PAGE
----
Marc Jacobs is an American fashion designer known for his eponymous brand, as well as his influential work for luxury fashion houses such as Louis Vuitton. Born in New York City in 1963, Jacobs studied at the Parsons School of Design and quickly gained attention for his talent and creativity.

In 1986, Jacobs launched his eponymous label, Marc Jacobs, which initially focused on women’s ready-to-wear clothing. His designs were characterized by a blend of retro-inspired aesthetics, bold colors, and playful prints. Jacobs’s ability to infuse a sense of whimsy and youthfulness into his collections quickly garnered him critical acclaim and a devoted following.

In 1997, Jacobs was appointed as the creative director of Louis Vuitton, where he revitalized the brand’s ready-to-wear clothing and accessories lines. During his tenure at Louis Vuitton, Jacobs introduced iconic designs such as the Monogram Multicolore and collaborated with artists such as Stephen Sprouse and Takashi Murakami, elevating the brand’s status in the fashion world.

In addition to his work at Louis Vuitton, Jacobs continued to oversee his eponymous brand, expanding its offerings to include accessories, fragrances, and a diffusion line, Marc by Marc Jacobs, which catered to a younger audience with more affordable pieces.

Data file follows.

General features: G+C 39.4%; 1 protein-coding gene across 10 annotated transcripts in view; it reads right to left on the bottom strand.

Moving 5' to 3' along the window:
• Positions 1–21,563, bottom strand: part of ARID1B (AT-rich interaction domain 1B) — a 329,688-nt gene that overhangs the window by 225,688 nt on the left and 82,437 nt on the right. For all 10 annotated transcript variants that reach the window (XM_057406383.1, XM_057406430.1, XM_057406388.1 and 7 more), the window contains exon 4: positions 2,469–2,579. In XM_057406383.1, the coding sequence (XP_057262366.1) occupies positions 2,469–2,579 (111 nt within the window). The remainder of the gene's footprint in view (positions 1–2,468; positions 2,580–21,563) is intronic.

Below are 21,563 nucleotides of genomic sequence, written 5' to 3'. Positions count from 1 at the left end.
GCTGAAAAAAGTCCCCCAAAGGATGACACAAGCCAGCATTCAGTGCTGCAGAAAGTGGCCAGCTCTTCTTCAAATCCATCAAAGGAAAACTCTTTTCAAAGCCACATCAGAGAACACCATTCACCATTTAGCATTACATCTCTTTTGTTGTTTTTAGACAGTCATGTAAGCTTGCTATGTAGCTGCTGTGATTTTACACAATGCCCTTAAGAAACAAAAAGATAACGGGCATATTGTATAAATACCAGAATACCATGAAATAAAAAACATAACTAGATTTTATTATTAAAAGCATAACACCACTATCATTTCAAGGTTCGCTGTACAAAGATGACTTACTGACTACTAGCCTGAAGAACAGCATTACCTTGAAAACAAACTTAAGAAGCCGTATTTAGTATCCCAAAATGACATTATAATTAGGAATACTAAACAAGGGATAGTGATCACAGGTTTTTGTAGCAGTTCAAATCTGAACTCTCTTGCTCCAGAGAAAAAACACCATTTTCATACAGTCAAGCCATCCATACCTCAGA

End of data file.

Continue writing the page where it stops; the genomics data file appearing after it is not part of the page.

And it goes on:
Throughout his career, Jacobs has been celebrated for his ability to anticipate trends, his innovative approach to design, and his fearless experimentation with materials and silhouettes. He has received numerous awards for his contributions to fashion, including multiple CFDA (Council of Fashion Designers of America) awards.

In recent years, Marc Jacobs has continued to be a prominent figure in the fashion industry, presenting his collections during New York Fashion Week and collaborating with various brands and artists. His influence on contemporary fashion remains significant, and his brand continues to be a favorite among fashion enthusiasts worldwide.